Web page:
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Background of the Court from Its Creation to Its Enlargement

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Chapter Summary

This chapter discusses the history of the European Court and its legal force in domestic systems, ranging from individual remedy to legislative changes. The Court is a regional supervisory institution for safeguarding the rights expressed in the European Convention on Human Rights (ECHR). The story of the Court is intertwined with events in modern European history: from the horrors of the Holocaust, to the Cold War, to the European Union, to the fall of the Berlin Wall. Legal doctrine remains an interesting product of the Court's legal culture. The 'margin of appreciation' doctrine seems to 'comfort' the member countries, which otherwise might 'fear' that the Court would take away too much power from them and shift power to the supranational level. The ‘in the light of current society’ doctrine assures people that current norms are taken into account and that the Convention is not a fixed text that grows obsolete.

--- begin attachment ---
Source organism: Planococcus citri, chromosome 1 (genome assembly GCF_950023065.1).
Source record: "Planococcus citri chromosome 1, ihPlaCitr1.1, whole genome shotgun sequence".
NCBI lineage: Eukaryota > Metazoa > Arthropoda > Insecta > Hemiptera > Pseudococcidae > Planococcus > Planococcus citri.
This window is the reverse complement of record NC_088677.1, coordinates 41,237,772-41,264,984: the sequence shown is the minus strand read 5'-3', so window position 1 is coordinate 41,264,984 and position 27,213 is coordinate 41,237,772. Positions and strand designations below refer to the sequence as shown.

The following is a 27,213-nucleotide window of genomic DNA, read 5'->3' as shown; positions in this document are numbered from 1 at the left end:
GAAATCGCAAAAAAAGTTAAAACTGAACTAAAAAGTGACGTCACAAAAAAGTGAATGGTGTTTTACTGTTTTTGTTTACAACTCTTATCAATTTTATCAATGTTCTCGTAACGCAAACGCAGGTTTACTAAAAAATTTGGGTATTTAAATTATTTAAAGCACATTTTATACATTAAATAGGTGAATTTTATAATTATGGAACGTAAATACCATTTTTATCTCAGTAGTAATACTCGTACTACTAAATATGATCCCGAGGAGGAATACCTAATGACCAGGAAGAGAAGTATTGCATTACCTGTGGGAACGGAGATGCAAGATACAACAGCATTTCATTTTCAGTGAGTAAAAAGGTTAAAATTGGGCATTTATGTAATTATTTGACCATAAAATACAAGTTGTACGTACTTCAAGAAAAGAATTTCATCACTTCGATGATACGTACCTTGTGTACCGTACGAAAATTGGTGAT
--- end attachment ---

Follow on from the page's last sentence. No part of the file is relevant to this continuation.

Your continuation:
Keywords: Berlin Wall; Cold War; domestic legal system; European Convention on Human Rights (ECHR); European Court; Holocaust; individual remedy; legal doctrines; legislative changes



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